In studies based on birth simulators, cervical dilation was determined precisely only in 56% of transvaginal digital assessments. What is more, the number of errors made by the same examiners exceeded 50%(4). In other studies, using a model made of soft materials to make it more realistic, cervical dilation was assessed correctly only in 19% of simulated examinations(5). The accuracy of obstetric examination also depends on the experience of the clinician. One study found that the estimation of cervical dilatation performed by obstetricians with extensive experience were consistent with the findings obtained by a beginner physician in less than half of all examinations(6).
As shown in the literature, the assessment of foetal head station in the birth canal is equally problematic to the examining physicians. In studies using a birth simulator, one in three obstetricians erroneously assessed foetal head position(7). Sherer et al. compared the accuracy of foetal head position assessment by transvaginal digital examination and transabdominal ultrasound. Consistent findings were obtained in only 35% of patients in the second stage of labour(8), and in 24% of parturient women in the active phase of labour defined as cervical dilation of at least 4 cm(9). Based on the same method, other authors obtained the following results: 65% in the second stage, and 31% in the first stage of labour. It was also noted that the assessment of foetal head position in the birth canal was impossible in as many as 60% of patients in the first, and 30% of patients in the second stage of labour(10,11).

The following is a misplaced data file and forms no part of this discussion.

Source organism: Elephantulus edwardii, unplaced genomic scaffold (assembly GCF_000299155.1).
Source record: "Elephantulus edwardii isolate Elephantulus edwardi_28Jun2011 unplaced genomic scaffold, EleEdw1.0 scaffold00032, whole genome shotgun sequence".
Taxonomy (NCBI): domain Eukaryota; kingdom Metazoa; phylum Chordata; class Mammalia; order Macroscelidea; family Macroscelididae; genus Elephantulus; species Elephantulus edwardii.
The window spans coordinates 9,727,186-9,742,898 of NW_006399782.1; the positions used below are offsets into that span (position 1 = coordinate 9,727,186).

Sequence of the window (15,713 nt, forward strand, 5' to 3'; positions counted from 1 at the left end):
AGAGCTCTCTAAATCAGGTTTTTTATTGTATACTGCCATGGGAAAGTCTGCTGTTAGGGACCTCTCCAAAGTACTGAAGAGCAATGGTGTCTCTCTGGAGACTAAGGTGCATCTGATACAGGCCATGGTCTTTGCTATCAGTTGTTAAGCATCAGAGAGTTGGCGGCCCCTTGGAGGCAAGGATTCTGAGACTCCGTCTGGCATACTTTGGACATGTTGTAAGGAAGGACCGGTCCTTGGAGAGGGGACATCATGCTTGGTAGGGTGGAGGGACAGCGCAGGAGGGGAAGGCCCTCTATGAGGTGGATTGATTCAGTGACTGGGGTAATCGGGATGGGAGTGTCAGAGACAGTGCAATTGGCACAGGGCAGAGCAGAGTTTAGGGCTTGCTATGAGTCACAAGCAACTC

Some researchers evaluated the accuracy of transvaginal digital examination in determining the position of foetal head in the birth canal. One of the studies found that the occiput posterior position was identified in 10%, whereas in fact it was only present in 3% of cases. In 12% of cases, the midwives participating in the study were unable to determine the position of foetal head at all(12). Other authors show that errors in the assessment of foetal head position are three times more common with the foetus in the occiput posterior position(10). The findings presented above – combined with the fact that the delivery of foetus in the occiput posterior position is usually longer, and more frequently represents an indication to perform an obstetric intervention – provide additional evidence that transvaginal digital examination is characterised by low reliability and limited utility.
The problem grows in importance especially when over the course of labour doubts arise as to the dynamics of its progress. An accurate and quick decision on how to end the labour, made at the appropriate stage, is crucial both to maternal and foetal health. Rapid advancements in medicine have confronted obstetricians with a growing need to objectify the diagnostic tools used during labour and delivery. One attempt to address this need is the proposed application of intrapartum sonography.
Intrapartum ultrasound (labour ultrasound) is a type of ultrasound assessment performed during labour which, by measuring a set of parameters, aims to evaluate spatial relationships between the head of the foetus and the birth canal – including foetal head position, attitude, and station. Intrapartum sonography is performed using a trans-abdominal approach or, alternatively, ultrasound images are obtained by placing the probe between the patient’s labia. The latter type of examination is referred to as trans-labial ultrasound or transperineal ultrasound (TPU). In both examination types, images are obtained in the sagittal or transverse planes(13).